Biological organisms are open thermodynamic systems with metabolism.
Therefore, most processes are not in equilibrium. Thermodynamic forces and
fluxes drive biological processes under consumption of energy and
dissipation of entropy. Such processes are irreversible. The understanding
of nonequilibrium processes is important to analyze molecular reactions,
protein function and metabolism in biology. This course introduces into
the thermodynamics of irreversible processes and into the application of
these concepts to elementary biological reactions (e.g. ion channel
activities and ion pumps). Under certain conditions stable fluxes
(stationary states) develop, or dissipative structures can form. Criteria
for defining such states are formulated.
As an important example, this course also introduces into the foundations
of the physics of nerve pulses. This includes the treatment of the basic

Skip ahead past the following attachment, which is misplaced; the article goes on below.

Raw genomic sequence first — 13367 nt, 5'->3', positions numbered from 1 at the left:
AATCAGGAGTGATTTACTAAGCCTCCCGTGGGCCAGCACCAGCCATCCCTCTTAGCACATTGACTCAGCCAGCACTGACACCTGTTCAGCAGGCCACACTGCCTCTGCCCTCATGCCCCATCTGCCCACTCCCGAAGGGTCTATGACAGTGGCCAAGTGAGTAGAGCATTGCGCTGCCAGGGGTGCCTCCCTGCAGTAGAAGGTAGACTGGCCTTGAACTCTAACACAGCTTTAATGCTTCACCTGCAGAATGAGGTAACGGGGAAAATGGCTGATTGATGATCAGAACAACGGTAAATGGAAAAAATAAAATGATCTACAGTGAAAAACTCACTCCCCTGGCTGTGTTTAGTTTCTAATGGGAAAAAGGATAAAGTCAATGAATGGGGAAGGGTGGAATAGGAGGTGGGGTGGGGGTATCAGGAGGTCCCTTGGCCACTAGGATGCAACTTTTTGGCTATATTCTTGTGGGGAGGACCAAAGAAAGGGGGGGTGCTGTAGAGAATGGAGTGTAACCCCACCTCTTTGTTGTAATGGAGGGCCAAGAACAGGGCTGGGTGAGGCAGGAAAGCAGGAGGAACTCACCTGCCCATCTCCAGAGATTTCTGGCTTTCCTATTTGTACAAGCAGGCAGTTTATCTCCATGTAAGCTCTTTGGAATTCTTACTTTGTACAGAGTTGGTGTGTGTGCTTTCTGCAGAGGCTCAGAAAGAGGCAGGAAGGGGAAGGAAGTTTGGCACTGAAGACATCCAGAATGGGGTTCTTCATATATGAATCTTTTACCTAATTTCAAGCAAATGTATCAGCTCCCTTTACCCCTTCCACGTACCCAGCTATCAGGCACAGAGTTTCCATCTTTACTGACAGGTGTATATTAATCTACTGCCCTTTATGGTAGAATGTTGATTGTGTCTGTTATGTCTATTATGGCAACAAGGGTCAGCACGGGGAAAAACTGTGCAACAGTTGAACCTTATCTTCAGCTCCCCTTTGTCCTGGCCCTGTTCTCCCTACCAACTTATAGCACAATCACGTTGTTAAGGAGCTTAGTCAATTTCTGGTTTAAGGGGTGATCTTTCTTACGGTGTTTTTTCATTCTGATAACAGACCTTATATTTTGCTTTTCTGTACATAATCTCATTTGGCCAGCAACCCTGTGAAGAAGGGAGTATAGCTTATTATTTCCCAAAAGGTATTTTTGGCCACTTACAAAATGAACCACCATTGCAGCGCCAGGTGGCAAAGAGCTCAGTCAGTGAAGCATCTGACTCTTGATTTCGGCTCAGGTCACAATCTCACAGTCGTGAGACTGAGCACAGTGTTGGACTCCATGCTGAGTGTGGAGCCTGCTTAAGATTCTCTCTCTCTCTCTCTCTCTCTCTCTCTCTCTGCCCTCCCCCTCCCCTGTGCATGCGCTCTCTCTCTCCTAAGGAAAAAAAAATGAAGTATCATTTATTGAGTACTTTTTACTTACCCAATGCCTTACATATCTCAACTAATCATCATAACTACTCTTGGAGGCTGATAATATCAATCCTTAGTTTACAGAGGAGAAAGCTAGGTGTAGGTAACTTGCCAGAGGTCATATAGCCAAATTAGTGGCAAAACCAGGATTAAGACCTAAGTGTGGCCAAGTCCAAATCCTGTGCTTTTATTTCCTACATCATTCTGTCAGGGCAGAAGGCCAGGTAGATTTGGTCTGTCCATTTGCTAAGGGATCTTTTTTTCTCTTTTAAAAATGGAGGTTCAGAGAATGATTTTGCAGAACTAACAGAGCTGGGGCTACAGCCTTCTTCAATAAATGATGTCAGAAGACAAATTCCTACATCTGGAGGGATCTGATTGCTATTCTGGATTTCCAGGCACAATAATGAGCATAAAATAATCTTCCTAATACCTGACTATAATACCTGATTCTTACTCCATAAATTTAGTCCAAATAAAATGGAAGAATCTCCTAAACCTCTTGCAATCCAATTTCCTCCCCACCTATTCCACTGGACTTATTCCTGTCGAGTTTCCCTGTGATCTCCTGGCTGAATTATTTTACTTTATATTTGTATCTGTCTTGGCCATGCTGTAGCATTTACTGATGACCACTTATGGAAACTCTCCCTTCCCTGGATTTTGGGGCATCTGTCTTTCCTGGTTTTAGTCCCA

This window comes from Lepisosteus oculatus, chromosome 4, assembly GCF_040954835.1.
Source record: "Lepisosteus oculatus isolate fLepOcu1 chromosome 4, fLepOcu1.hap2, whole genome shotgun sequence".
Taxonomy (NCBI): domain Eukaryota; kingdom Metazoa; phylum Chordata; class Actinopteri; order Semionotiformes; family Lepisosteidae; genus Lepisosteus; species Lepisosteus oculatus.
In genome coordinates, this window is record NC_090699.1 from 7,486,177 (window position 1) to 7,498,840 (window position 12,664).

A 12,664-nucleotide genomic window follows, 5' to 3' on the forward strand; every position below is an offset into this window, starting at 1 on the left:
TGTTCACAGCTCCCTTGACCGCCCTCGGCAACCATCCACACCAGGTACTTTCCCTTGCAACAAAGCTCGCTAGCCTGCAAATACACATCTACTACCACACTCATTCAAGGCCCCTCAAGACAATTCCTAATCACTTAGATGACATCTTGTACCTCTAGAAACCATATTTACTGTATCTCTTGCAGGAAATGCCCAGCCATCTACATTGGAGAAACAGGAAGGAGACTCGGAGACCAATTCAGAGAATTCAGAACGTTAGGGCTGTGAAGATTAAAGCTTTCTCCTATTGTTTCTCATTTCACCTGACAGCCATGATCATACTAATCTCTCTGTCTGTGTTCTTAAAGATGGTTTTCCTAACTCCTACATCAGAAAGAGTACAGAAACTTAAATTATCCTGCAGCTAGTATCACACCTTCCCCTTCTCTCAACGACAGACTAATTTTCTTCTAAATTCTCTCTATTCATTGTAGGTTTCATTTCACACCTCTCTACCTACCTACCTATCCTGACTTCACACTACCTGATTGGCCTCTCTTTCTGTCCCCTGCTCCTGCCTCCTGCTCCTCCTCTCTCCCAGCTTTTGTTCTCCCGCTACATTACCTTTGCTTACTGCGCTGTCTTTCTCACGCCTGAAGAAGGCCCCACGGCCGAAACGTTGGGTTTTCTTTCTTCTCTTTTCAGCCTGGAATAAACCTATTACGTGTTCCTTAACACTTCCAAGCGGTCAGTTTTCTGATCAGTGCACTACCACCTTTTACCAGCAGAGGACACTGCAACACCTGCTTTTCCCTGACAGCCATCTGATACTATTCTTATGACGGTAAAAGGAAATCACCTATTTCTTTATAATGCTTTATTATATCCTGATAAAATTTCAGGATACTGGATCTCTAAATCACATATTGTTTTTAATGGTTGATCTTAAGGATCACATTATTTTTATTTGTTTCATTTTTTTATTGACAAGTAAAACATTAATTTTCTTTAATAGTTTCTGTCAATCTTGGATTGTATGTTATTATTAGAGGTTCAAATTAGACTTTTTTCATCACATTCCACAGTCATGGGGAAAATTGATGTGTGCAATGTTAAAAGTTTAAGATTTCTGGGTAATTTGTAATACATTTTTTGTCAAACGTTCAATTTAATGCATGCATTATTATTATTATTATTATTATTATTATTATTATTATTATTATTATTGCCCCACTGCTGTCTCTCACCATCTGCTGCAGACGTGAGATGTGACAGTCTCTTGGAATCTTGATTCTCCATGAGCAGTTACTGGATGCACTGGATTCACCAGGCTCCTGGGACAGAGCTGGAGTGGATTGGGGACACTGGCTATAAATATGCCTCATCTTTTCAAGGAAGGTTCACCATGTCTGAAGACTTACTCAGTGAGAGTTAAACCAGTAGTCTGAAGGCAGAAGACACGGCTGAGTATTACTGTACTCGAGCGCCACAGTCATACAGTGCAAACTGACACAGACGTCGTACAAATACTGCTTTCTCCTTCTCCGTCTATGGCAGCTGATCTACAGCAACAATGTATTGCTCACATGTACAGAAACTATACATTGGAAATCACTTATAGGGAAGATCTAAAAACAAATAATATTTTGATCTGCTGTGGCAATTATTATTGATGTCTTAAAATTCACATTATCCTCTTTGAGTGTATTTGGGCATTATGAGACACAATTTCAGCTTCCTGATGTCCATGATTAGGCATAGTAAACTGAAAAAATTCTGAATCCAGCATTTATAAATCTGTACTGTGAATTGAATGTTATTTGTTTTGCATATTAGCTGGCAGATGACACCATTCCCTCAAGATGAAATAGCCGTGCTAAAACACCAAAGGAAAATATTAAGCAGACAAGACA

physical features of nerves, electrical conductance through cell
membranes, cable theory, ion channels and the Hodgkin-Huxley model in
particular, which forms the nonequilibrium basis of the accepted models
for the action potential. We contrast this classical theory of nerves by
an adiabatic thermodynamic treatment of nerves leading to the possibility
of solitons in membranes, thus forming an alternative basis for the origin
of the nervous pulse that is based on reversible physics. The difference
between reversible and dissipative processes is discussed. This includes
channel activities and their lifetimes.
For physicists, chemists, biochemists and related subject after the
There will be handouts that are sufficient for understanding. The
following is recommended reading:
"Modern Thermodynamics: From Heat Engines to Dissipative Structures
(Paperback) by D. Kondepudi and I. Prigogine"
- Selected publications by Onsager, Einstein, Prigogine,
Hodgkin and Huxley etc.